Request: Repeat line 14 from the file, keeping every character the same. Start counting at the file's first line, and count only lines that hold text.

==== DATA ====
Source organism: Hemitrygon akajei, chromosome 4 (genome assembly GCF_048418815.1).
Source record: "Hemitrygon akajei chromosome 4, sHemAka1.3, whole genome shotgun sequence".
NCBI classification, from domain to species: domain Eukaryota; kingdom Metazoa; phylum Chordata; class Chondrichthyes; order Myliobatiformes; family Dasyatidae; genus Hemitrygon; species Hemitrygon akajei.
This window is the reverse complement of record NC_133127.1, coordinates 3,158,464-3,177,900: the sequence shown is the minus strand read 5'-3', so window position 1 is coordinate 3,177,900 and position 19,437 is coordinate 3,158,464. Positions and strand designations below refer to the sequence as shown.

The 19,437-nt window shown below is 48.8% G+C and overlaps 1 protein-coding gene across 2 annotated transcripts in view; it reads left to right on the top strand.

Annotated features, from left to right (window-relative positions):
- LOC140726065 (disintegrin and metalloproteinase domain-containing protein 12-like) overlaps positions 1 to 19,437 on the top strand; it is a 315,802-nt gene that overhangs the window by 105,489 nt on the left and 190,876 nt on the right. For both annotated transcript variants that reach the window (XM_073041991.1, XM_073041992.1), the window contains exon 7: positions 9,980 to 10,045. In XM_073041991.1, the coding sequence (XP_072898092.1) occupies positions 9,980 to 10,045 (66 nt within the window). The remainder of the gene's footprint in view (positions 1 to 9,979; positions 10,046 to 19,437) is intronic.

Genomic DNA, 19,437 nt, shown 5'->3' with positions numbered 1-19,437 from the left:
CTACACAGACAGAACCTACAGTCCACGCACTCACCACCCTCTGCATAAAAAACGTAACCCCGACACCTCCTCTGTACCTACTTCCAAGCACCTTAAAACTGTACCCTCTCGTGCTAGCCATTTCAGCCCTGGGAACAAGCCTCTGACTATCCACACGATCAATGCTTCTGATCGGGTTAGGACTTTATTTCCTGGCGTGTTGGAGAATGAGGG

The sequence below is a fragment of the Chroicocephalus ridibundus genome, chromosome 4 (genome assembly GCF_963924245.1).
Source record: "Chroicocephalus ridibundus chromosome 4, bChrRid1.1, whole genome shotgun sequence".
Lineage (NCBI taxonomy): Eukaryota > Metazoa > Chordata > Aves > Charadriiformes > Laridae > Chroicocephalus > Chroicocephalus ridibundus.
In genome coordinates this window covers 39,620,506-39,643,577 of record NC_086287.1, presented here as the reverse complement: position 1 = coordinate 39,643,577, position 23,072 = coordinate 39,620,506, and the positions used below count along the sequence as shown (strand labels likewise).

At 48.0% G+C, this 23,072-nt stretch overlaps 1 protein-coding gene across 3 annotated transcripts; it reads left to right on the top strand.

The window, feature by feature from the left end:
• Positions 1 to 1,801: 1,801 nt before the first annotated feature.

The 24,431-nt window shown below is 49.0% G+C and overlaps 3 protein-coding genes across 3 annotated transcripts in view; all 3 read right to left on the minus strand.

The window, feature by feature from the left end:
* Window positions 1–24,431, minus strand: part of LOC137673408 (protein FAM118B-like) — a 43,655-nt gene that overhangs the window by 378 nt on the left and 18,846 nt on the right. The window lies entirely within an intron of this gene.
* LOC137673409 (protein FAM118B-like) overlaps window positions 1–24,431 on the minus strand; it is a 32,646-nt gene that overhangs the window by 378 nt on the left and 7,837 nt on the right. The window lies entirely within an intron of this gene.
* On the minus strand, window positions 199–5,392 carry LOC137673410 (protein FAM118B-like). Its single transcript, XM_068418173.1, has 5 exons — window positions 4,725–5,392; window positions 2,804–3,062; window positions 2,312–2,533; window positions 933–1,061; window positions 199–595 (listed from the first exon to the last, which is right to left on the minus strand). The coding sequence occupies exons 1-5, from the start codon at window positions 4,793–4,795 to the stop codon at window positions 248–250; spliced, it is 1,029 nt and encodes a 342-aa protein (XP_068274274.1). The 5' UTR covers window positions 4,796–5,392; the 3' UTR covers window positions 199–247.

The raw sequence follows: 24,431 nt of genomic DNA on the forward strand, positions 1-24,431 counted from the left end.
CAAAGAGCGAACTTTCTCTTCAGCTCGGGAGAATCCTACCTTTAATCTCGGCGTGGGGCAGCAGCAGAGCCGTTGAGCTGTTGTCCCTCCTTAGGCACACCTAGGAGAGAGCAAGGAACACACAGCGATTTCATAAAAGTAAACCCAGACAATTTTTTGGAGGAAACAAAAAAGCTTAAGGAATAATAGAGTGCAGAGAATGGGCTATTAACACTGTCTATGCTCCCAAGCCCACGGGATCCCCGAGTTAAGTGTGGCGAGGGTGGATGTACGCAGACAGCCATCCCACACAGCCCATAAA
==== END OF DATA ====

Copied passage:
At 48.0% G+C, this 23,072-nt stretch overlaps 1 protein-coding gene across 3 annotated transcripts; it reads left to right on the top strand.